The Goal – Get Page Speed Running on Firefox3.5 Beta I’ve been using Firefox3.5b as my primary browser more frequently because its just damned faster than FF3.0. I’m also a front-end engineer and my life online isn’t complete without Firebug. So I installed that, and on a whim wanted to install Google’s Page Speed Firebug extension. Except it wouldn’t. You probably aren’t reading this unless you know what Page Speed is already, but if you don’t and want to know more visit http://code.google.com/speed/page-speed/. Needless to say, I got this running. Kinda. Page Speed has some “bugs” in FF3.5 right now. This is simply a write-up on how to get it installed right now. This document will likely be out of date in a couple months.

Also, I am not providing a download for my modified Page Speed extension because:

  1. It will be out of date soon.
  2. I don’t want to deal with hosting it.
  3. And I don’t want to deal with comments from people who just install it and get any of the errors that result. This is just a how-to.

What’s Needed

You need Firefox 3.5 Beta. Go here.

You need Firebug 1.4 Beta. Go here.

You need Page Speed. Go here.

Install the Firefox 3.5 Beta. When you get that going, install the Firebug 1.4 Beta extension.

STOP HERE. READ ON FIRST.

The Problem – Page Speed Isn’t Designed For Firefox 3.5 Beta

After I got this going, Page Speed was giving some errors. Basically, it looks like the page performance tab works just fine, but the page speed activity tab doesn’t. And it produces some errors. Oh well, lets continue.

What we’re doing is increasing the “maxVersion” value in the page-speed.xpi extension to allow FF3.5 to install it.

Steps

  1. Download the page-speed.xpi and save it locally on your machine. Direct Link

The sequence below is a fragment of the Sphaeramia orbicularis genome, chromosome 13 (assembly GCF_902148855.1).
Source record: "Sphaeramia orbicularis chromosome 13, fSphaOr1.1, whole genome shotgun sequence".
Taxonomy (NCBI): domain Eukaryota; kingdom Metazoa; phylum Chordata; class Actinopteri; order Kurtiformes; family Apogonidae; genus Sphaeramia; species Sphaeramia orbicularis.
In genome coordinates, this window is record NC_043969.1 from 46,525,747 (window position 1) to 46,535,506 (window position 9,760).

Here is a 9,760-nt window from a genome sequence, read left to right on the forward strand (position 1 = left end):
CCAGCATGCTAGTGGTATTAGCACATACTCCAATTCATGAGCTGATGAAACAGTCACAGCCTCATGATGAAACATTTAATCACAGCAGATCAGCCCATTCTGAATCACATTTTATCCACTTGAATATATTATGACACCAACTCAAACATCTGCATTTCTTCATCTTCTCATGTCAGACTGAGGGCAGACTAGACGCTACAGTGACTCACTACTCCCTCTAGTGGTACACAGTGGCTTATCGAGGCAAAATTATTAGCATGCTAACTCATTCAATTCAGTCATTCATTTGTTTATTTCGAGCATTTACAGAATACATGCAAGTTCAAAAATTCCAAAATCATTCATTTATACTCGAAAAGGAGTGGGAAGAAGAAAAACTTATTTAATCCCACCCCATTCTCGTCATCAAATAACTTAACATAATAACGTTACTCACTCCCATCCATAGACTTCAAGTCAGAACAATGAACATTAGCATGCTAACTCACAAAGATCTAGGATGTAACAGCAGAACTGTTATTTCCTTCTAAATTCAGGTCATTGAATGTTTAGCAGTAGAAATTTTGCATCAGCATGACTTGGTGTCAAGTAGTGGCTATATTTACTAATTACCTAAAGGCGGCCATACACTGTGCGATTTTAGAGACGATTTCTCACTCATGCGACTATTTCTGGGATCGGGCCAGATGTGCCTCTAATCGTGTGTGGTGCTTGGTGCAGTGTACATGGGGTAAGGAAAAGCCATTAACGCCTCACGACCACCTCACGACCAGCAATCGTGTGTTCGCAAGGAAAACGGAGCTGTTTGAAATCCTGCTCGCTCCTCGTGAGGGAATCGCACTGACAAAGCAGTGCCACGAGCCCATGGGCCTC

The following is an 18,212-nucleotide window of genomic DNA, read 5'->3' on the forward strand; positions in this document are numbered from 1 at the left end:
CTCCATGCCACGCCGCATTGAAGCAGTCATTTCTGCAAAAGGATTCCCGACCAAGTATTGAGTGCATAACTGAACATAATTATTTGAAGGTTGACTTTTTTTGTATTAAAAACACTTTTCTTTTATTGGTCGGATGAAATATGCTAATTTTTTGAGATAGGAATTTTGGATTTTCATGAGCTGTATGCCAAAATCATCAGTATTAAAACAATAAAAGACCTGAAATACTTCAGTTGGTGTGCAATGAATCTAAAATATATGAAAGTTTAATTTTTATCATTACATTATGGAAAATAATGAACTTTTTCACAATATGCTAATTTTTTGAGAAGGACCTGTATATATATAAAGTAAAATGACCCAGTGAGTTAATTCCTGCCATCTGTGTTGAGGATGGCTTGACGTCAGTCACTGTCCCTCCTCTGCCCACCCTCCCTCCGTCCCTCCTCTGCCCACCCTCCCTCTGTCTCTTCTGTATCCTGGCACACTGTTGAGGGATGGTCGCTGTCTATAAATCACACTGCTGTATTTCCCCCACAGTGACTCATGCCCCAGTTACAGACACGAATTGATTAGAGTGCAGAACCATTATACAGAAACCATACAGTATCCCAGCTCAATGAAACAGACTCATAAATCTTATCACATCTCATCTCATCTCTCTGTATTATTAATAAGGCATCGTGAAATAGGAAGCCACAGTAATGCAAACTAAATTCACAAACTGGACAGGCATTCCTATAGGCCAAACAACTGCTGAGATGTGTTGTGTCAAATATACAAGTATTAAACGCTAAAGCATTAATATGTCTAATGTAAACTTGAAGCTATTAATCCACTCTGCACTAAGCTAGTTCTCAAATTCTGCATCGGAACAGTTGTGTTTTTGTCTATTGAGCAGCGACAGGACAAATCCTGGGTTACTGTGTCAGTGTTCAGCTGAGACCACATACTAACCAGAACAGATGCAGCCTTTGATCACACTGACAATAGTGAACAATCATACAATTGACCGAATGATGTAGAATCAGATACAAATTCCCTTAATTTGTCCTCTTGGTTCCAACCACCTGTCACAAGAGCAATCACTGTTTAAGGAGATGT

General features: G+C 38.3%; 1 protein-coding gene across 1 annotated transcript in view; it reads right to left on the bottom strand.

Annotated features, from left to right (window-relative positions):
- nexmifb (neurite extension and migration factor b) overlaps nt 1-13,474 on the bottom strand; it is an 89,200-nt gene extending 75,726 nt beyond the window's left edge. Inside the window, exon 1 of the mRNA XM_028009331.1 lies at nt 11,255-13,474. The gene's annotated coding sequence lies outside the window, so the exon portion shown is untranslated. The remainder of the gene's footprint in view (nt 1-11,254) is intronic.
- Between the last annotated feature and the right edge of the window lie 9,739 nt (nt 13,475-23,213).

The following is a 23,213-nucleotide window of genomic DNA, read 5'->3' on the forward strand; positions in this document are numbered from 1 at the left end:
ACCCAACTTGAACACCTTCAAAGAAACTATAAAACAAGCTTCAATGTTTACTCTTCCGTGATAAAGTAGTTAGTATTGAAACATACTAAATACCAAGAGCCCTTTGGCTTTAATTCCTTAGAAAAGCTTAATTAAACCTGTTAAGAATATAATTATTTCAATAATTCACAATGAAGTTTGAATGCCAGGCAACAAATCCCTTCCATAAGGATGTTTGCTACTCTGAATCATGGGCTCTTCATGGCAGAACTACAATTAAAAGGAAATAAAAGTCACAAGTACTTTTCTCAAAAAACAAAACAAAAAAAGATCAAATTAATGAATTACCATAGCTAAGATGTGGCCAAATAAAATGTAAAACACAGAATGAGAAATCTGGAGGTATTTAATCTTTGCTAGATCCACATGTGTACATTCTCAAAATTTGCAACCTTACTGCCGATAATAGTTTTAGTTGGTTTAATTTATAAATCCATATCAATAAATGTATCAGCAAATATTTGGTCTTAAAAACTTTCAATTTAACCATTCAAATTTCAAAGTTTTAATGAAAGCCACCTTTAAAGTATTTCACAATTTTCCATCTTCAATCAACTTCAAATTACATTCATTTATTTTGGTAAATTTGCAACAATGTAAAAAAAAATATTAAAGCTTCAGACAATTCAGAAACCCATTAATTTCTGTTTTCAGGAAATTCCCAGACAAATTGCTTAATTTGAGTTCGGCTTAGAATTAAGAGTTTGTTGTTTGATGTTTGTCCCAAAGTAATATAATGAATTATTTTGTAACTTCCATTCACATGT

2. Rename the file from “page-speed.xpi” to “page-speed.zip”.
  3. Un-archive the zip, aka unzip. This creates a directory called “page-speed”.
  4. Navigate to “page-speed” directory.
  5. Edit “install.rd” with your favorite text editor.
  6. Search for “3.0.*”
  7. Change to “3.5.*”
  8. Save the “install.rdf” file.
  9. On a Mac, select all of the contents of the page-speed directory, right-click and choose “Compress 6 items”. This creates “archive.zip” in the page-speed directory.
  10. Are you on Windows? I’m sure the steps are similar. You really should just get a Mac, because “I’m a Megan”, not a piece of under-performing commodity hardware with an over-priced OS and no quality pre-installed software.
  11. Rename “archive.zip” to “page-speed.xpi”.
  12. Drag the new “page-speed.xpi” into any open Firefox 3.5 Beta window and you should get the extension install dialogs. A restart of the browser is required after installation.

If you get an error like: “Error: Firefox could not install the file at because: Install script not found -204″ its because you created the archive wrong. See notes from above.

After Installation

Assuming everything went well, you should now have Page Speed available in Firebug. In my testing, the Page Speed tab works great. However, the Page Speed Activity tab generates some errors and won’t run. I have no idea or ambition to fix this particular problem. Maybe someone more outgoing than I am can come up with a fix for this.